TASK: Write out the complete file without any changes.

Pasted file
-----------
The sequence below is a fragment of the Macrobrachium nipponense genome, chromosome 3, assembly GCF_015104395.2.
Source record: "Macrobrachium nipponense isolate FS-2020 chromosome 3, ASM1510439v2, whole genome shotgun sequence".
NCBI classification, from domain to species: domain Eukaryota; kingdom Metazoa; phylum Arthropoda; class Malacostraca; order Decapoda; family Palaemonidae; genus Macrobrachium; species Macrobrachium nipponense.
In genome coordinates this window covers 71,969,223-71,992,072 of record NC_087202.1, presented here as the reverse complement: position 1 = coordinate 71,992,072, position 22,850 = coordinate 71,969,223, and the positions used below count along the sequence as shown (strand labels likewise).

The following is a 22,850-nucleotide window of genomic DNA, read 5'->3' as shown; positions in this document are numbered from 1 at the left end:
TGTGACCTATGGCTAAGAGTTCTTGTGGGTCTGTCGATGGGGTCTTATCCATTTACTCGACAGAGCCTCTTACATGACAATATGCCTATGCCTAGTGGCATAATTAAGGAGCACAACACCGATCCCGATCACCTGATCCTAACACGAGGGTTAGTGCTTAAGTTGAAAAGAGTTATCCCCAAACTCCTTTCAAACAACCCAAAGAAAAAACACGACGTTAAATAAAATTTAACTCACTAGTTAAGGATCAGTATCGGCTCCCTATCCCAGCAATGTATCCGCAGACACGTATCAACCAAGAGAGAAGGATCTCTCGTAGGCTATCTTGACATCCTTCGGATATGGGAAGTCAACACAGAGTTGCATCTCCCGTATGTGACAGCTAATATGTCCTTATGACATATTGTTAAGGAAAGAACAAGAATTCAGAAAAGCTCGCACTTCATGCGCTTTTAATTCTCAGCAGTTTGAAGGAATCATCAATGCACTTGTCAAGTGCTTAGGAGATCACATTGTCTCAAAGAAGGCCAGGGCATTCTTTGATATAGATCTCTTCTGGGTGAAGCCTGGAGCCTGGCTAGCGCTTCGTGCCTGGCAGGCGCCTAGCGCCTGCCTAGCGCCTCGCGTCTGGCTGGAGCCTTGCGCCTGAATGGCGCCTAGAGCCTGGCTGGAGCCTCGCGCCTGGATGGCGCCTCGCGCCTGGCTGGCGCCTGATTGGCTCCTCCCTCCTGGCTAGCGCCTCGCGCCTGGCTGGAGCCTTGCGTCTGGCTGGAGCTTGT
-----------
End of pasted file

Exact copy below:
The sequence below is a fragment of the Macrobrachium nipponense genome, chromosome 3, assembly GCF_015104395.2.
Source record: "Macrobrachium nipponense isolate FS-2020 chromosome 3, ASM1510439v2, whole genome shotgun sequence".
NCBI classification, from domain to species: domain Eukaryota; kingdom Metazoa; phylum Arthropoda; class Malacostraca; order Decapoda; family Palaemonidae; genus Macrobrachium; species Macrobrachium nipponense.
In genome coordinates this window covers 71,969,223-71,992,072 of record NC_087202.1, presented here as the reverse complement: position 1 = coordinate 71,992,072, position 22,850 = coordinate 71,969,223, and the positions used below count along the sequence as shown (strand labels likewise).

The following is a 22,850-nucleotide window of genomic DNA, read 5'->3' as shown; positions in this document are numbered from 1 at the left end:
TGTGACCTATGGCTAAGAGTTCTTGTGGGTCTGTCGATGGGGTCTTATCCATTTACTCGACAGAGCCTCTTACATGACAATATGCCTATGCCTAGTGGCATAATTAAGGAGCACAACACCGATCCCGATCACCTGATCCTAACACGAGGGTTAGTGCTTAAGTTGAAAAGAGTTATCCCCAAACTCCTTTCAAACAACCCAAAGAAAAAACACGACGTTAAATAAAATTTAACTCACTAGTTAAGGATCAGTATCGGCTCCCTATCCCAGCAATGTATCCGCAGACACGTATCAACCAAGAGAGAAGGATCTCTCGTAGGCTATCTTGACATCCTTCGGATATGGGAAGTCAACACAGAGTTGCATCTCCCGTATGTGACAGCTAATATGTCCTTATGACATATTGTTAAGGAAAGAACAAGAATTCAGAAAAGCTCGCACTTCATGCGCTTTTAATTCTCAGCAGTTTGAAGGAATCATCAATGCACTTGTCAAGTGCTTAGGAGATCACATTGTCTCAAAGAAGGCCAGGGCATTCTTTGATATAGATCTCTTCTGGGTGAAGCCTGGAGCCTGGCTAGCGCTTCGTGCCTGGCAGGCGCCTAGCGCCTGCCTAGCGCCTCGCGTCTGGCTGGAGCCTTGCGCCTGAATGGCGCCTAGAGCCTGGCTGGAGCCTCGCGCCTGGATGGCGCCTCGCGCCTGGCTGGCGCCTGATTGGCTCCTCCCTCCTGGCTAGCGCCTCGCGCCTGGCTGGAGCCTTGCGTCTGGCTGGAGCTTGT